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Self Care for Librarians: August Series

Grant Clowers, LCSW is a psychotherapy and clinical services supervisor at Carson Tahoe Hospital Behavioral Health Services. He works on both the inpatient psychiatric unit and in the outpatient psychotherapy clinic. He specializes in mindfulness-based cognitive behavioral therapy such as Dialectical Behavior Therapy and Acceptance and Commitment Therapy.

He has worked in the past in several different mental health areas including community mental health and in outpatient private practice. His last job before coming to Carson City 12 years ago to work for Carson Tahoe was in the Office of Mental Health Research and Training at the University of Kansas in Lawrence.

He has worked for the last several years on developing programs to help people deal with the fundamental nature of human suffering, which is the way our brain takes part of reality, especially negative and painful parts, and makes it the center of focus. This is known as a “negativity bias” and it often leads to an understandable but unhelpful sense of reality as being dominated by problems and pain.

The bad news of this therapeutic perspective is that our brains are wired for unhappiness. But the good news is that there are practices and skills that can help us to get a broader, more realistic, and more positive view of ourselves and our life.

In this series Grant will show that losing a job or career is more like losing life as we know it, and how the resulting stress gets people more and caught in a narrow and negative sense of reality. But, he will also show that with the right skills this negativity bias can be overcome and how people can take even catastrophe as an opportunity for growth and change.

Wellness Series Video #1

Discussion Questions 

Have you ever had a point in your life where you didn’t know how you were going to put food on the table?

If you were in that situation, in what way would you want people to help you?

What’s an unhelpful thing that you’ve seen people do when someone is struggling?

How can you as a librarian help people who are struggling to find work?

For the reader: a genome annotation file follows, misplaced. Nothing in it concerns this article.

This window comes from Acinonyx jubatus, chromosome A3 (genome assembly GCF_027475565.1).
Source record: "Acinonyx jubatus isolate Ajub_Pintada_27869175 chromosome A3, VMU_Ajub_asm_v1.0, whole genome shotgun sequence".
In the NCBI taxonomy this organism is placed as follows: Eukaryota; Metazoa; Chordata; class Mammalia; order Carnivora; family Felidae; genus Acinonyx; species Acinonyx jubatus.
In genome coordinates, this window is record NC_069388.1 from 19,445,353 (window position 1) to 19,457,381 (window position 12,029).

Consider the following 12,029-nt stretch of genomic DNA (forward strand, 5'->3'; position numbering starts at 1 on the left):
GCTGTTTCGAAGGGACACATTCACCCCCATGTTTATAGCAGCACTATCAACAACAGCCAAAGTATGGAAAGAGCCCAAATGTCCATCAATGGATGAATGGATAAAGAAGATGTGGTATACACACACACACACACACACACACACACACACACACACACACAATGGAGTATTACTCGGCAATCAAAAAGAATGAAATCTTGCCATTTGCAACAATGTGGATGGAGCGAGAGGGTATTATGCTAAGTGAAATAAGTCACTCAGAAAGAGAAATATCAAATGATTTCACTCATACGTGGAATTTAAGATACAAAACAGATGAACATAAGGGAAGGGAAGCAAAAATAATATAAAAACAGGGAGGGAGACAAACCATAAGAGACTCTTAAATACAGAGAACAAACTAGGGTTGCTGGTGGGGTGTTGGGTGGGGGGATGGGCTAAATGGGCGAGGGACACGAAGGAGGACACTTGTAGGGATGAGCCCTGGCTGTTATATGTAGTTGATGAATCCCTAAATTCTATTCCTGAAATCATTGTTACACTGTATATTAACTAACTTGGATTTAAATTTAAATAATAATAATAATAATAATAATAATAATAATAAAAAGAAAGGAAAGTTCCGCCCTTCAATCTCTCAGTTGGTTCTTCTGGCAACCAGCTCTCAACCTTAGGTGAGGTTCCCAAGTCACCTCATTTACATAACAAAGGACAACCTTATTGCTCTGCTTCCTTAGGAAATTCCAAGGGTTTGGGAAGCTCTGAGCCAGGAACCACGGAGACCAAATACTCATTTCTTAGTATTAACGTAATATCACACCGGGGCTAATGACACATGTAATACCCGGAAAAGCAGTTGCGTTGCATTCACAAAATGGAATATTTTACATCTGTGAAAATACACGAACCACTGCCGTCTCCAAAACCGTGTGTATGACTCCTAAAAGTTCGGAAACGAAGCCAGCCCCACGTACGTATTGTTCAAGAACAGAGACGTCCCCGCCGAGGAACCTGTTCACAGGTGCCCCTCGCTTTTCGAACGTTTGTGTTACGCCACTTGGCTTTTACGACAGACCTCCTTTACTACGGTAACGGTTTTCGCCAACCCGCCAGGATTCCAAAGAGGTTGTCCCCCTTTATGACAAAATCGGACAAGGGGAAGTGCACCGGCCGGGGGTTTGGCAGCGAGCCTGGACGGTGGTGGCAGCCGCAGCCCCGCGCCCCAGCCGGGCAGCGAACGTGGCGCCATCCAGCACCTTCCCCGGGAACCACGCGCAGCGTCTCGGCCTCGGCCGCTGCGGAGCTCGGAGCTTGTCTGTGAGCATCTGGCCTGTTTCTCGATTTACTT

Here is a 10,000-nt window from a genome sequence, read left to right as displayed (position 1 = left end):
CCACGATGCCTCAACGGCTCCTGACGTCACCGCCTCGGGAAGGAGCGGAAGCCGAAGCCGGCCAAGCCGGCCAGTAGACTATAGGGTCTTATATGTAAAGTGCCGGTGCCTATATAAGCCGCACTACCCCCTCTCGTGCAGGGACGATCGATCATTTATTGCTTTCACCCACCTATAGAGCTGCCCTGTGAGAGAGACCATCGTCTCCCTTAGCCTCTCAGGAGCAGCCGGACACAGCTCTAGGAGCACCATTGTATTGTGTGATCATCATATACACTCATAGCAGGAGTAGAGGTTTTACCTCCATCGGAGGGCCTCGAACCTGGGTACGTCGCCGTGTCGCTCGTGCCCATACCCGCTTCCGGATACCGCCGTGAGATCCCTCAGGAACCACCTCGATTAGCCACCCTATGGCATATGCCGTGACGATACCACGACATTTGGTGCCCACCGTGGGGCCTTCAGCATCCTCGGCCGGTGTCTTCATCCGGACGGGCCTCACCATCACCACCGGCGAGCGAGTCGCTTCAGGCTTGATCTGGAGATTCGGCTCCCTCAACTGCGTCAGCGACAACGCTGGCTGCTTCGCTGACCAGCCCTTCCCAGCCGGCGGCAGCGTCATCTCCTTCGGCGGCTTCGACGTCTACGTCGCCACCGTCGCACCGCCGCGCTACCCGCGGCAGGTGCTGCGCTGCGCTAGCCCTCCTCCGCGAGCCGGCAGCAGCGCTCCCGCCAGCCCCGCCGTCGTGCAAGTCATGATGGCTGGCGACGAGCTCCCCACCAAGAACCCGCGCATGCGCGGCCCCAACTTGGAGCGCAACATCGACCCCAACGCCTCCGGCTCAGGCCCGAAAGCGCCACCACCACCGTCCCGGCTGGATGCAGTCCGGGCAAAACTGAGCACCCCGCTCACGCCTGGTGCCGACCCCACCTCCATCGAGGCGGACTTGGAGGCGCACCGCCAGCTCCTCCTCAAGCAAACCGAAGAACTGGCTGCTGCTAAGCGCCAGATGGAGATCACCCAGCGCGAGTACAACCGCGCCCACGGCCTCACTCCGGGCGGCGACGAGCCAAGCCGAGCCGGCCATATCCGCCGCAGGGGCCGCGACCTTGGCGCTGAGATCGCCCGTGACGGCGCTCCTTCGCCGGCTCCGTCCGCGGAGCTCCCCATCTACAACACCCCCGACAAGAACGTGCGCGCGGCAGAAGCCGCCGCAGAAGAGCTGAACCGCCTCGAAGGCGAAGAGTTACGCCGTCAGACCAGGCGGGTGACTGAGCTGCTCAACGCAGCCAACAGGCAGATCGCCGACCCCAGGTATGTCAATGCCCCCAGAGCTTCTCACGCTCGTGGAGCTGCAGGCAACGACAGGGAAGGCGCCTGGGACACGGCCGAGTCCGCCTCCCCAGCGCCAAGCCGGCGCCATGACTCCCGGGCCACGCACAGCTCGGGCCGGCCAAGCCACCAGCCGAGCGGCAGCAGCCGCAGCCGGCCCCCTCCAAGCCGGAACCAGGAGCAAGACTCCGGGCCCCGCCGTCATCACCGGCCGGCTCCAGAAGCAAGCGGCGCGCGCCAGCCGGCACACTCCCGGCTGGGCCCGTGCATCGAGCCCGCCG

Video #1 Additional Resources

A study on the job market during COVID

Şahin Ayşegül Şahin Contributing Author Ayşegül Şahin is a contributing author. Murat Tasci, A., Tasci, M., & Yan, J. (2020, May 07). The Unemployment Cost of COVID-19: How High and How Long? Retrieved August 04, 2020, from https://www.clevelandfed.org/en/newsroom-and-events/publications/economic-commentary/2020-economic-commentaries/ec-202009-unemployment-costs-of-covid.aspx

Managing your mental health after losing your job

Brown, C. (2017, September 01). 7 ways to mentally bounce back after losing your job. Retrieved August 04, 2020, from https://www.headspace.com/blog/2017/09/04/bounce-back-after-losing-job/

Book List:

Ellen Langer’s Mindfulness

Goleman, D., Langer, E. J., David, S. A., & Congleton, C. (2017). Mindfulness. Boston, MA: Harvard Business School Press. 

Wellness Series Video #2

Discussion Questions

 

If someone comes in the library and is clearly upset or hurting, what might that raise or trigger in me?

If I was accessing public services and I was in a bad place --- how would I like to be treated?

If I’m upset what do I do to get grounded?                

Video #2 Additional Resources

 

Life Space Interview (LSI) According to Cornell University, there are 7 steps to perform a LSI, this include the following acronym:
Isolate the conversation
E Explore the student's point of view
S Summarize the feelings and content
C Connect feelings to behavior
A Alternative behaviors discussed
P Plan developed and new behavior practiced
E Enter the student back into the program

Activity: think of a crisis scenario and use the LSI observation to explain actions and thoughts through each step of the Life Space Interview.

Additional resources:

Vollrath, D. (2020, January 14). A De-escalation Exercise for Upset Students. In Edutopia. Retrieved from https://www.edutopia.org/article/de-escalation-exercise-upset-students

(n.d.). In Theraputic Crisis Intervention Strategies . Retrieved from https://knilt.arcc.albany.edu/Therapeutic_Crisis_Intervention_Strategies

Wellness Series Video #3

 

Discussion Questions

 

How can you think about how grounding offers an instant way to discharge unwanted energies?

How does grounding promote an instant sense of calm?

How does grounding  improves mental, emotional and empathic clarity?

Video #3 Additional Resources

 

Additional resources:

Sinclair, S., Beamer, K., Hack, T. F., McClement, S., Raffin Bouchal, S., Chochinov, H. M., & Hagen, N. A. (2017). Sympathy, empathy, and compassion: A grounded theory study of palliative care patients' understandings, experiences, and preferences. Palliative medicine, 31(5), 437–447. https://doi.org/10.1177/0269216316663499

(n.d.). In Workforce Initiative. https://ca-hwi.org/public/uploads/pdfs/Empathy_Caring_Behaviors.pdf 

MIller, C. C. (2020, March). How to Be More Empathetic . In nytimes.com. Retrieved from https://www.nytimes.com/guides/year-of-living-better/how-to-be-more-empathetic

 

Presenter

Grant Clowers ~ L.C.S.W  Psychotherapist at Carson Tahoe Hospital

 


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